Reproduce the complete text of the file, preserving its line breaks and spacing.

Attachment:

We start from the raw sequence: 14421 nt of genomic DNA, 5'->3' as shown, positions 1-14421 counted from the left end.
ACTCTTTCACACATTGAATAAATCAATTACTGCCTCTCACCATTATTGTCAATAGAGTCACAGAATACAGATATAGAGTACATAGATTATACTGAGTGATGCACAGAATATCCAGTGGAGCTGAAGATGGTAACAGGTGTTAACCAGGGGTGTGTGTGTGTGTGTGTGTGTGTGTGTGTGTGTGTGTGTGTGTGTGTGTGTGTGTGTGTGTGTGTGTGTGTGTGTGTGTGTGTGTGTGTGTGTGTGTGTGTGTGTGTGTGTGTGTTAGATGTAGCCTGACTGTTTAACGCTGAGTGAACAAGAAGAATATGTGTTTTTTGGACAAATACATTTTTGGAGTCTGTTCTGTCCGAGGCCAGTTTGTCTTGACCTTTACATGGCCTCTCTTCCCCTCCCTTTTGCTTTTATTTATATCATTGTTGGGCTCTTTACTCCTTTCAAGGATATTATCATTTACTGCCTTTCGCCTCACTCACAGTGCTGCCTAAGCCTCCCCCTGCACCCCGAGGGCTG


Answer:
We start from the raw sequence: 14421 nt of genomic DNA, 5'->3' as shown, positions 1-14421 counted from the left end.
ACTCTTTCACACATTGAATAAATCAATTACTGCCTCTCACCATTATTGTCAATAGAGTCACAGAATACAGATATAGAGTACATAGATTATACTGAGTGATGCACAGAATATCCAGTGGAGCTGAAGATGGTAACAGGTGTTAACCAGGGGTGTGTGTGTGTGTGTGTGTGTGTGTGTGTGTGTGTGTGTGTGTGTGTGTGTGTGTGTGTGTGTGTGTGTGTGTGTGTGTGTGTGTGTGTGTGTGTGTGTGTGTGTGTGTGTGTGTTAGATGTAGCCTGACTGTTTAACGCTGAGTGAACAAGAAGAATATGTGTTTTTTGGACAAATACATTTTTGGAGTCTGTTCTGTCCGAGGCCAGTTTGTCTTGACCTTTACATGGCCTCTCTTCCCCTCCCTTTTGCTTTTATTTATATCATTGTTGGGCTCTTTACTCCTTTCAAGGATATTATCATTTACTGCCTTTCGCCTCACTCACAGTGCTGCCTAAGCCTCCCCCTGCACCCCGAGGGCTG